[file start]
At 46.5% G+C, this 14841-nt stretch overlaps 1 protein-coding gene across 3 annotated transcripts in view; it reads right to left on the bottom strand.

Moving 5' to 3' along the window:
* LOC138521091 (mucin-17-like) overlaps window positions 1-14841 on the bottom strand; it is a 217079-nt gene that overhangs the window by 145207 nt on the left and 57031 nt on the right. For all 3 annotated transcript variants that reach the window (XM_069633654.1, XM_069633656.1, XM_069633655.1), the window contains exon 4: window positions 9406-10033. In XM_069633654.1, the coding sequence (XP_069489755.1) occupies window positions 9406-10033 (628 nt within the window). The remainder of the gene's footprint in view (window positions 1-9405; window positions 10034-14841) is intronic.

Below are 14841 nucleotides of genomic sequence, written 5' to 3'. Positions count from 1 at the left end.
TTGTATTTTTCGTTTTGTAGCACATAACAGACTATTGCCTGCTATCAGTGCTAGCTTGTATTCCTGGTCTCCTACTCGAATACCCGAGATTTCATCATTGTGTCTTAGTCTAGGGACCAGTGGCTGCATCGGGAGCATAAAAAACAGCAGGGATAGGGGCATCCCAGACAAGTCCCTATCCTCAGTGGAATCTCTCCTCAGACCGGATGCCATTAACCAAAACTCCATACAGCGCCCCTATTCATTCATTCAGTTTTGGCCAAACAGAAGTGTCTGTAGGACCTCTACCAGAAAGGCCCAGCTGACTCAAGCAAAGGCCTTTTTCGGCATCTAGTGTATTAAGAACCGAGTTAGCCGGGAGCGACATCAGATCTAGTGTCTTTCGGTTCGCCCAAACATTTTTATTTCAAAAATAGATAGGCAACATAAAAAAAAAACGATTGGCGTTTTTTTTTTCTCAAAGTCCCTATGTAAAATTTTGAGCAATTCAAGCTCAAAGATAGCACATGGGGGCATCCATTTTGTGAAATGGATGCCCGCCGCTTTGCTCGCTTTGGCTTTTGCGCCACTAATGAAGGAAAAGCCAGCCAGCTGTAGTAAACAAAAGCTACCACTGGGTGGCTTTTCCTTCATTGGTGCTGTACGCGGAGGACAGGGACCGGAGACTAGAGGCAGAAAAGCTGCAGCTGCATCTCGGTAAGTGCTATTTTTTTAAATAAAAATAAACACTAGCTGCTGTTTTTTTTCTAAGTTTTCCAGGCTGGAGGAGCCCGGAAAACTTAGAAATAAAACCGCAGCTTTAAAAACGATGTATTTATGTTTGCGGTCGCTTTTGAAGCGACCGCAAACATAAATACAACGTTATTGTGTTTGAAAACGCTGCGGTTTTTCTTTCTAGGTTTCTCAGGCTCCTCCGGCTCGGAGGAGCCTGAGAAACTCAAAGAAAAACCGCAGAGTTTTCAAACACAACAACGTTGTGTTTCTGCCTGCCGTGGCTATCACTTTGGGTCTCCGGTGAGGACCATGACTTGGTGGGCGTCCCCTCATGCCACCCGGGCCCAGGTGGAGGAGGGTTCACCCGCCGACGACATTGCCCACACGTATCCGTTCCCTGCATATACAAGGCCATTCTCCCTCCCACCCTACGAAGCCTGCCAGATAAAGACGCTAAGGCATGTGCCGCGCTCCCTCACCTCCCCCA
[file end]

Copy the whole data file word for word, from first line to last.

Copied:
At 46.5% G+C, this 14841-nt stretch overlaps 1 protein-coding gene across 3 annotated transcripts in view; it reads right to left on the bottom strand.

Moving 5' to 3' along the window:
* LOC138521091 (mucin-17-like) overlaps window positions 1-14841 on the bottom strand; it is a 217079-nt gene that overhangs the window by 145207 nt on the left and 57031 nt on the right. For all 3 annotated transcript variants that reach the window (XM_069633654.1, XM_069633656.1, XM_069633655.1), the window contains exon 4: window positions 9406-10033. In XM_069633654.1, the coding sequence (XP_069489755.1) occupies window positions 9406-10033 (628 nt within the window). The remainder of the gene's footprint in view (window positions 1-9405; window positions 10034-14841) is intronic.

Below are 14841 nucleotides of genomic sequence, written 5' to 3'. Positions count from 1 at the left end.
TTGTATTTTTCGTTTTGTAGCACATAACAGACTATTGCCTGCTATCAGTGCTAGCTTGTATTCCTGGTCTCCTACTCGAATACCCGAGATTTCATCATTGTGTCTTAGTCTAGGGACCAGTGGCTGCATCGGGAGCATAAAAAACAGCAGGGATAGGGGCATCCCAGACAAGTCCCTATCCTCAGTGGAATCTCTCCTCAGACCGGATGCCATTAACCAAAACTCCATACAGCGCCCCTATTCATTCATTCAGTTTTGGCCAAACAGAAGTGTCTGTAGGACCTCTACCAGAAAGGCCCAGCTGACTCAAGCAAAGGCCTTTTTCGGCATCTAGTGTATTAAGAACCGAGTTAGCCGGGAGCGACATCAGATCTAGTGTCTTTCGGTTCGCCCAAACATTTTTATTTCAAAAATAGATAGGCAACATAAAAAAAAAACGATTGGCGTTTTTTTTTTCTCAAAGTCCCTATGTAAAATTTTGAGCAATTCAAGCTCAAAGATAGCACATGGGGGCATCCATTTTGTGAAATGGATGCCCGCCGCTTTGCTCGCTTTGGCTTTTGCGCCACTAATGAAGGAAAAGCCAGCCAGCTGTAGTAAACAAAAGCTACCACTGGGTGGCTTTTCCTTCATTGGTGCTGTACGCGGAGGACAGGGACCGGAGACTAGAGGCAGAAAAGCTGCAGCTGCATCTCGGTAAGTGCTATTTTTTTAAATAAAAATAAACACTAGCTGCTGTTTTTTTTCTAAGTTTTCCAGGCTGGAGGAGCCCGGAAAACTTAGAAATAAAACCGCAGCTTTAAAAACGATGTATTTATGTTTGCGGTCGCTTTTGAAGCGACCGCAAACATAAATACAACGTTATTGTGTTTGAAAACGCTGCGGTTTTTCTTTCTAGGTTTCTCAGGCTCCTCCGGCTCGGAGGAGCCTGAGAAACTCAAAGAAAAACCGCAGAGTTTTCAAACACAACAACGTTGTGTTTCTGCCTGCCGTGGCTATCACTTTGGGTCTCCGGTGAGGACCATGACTTGGTGGGCGTCCCCTCATGCCACCCGGGCCCAGGTGGAGGAGGGTTCACCCGCCGACGACATTGCCCACACGTATCCGTTCCCTGCATATACAAGGCCATTCTCCCTCCCACCCTACGAAGCCTGCCAGATAAAGACGCTAAGGCATGTGCCGCGCTCCCTCACCTCCCCCA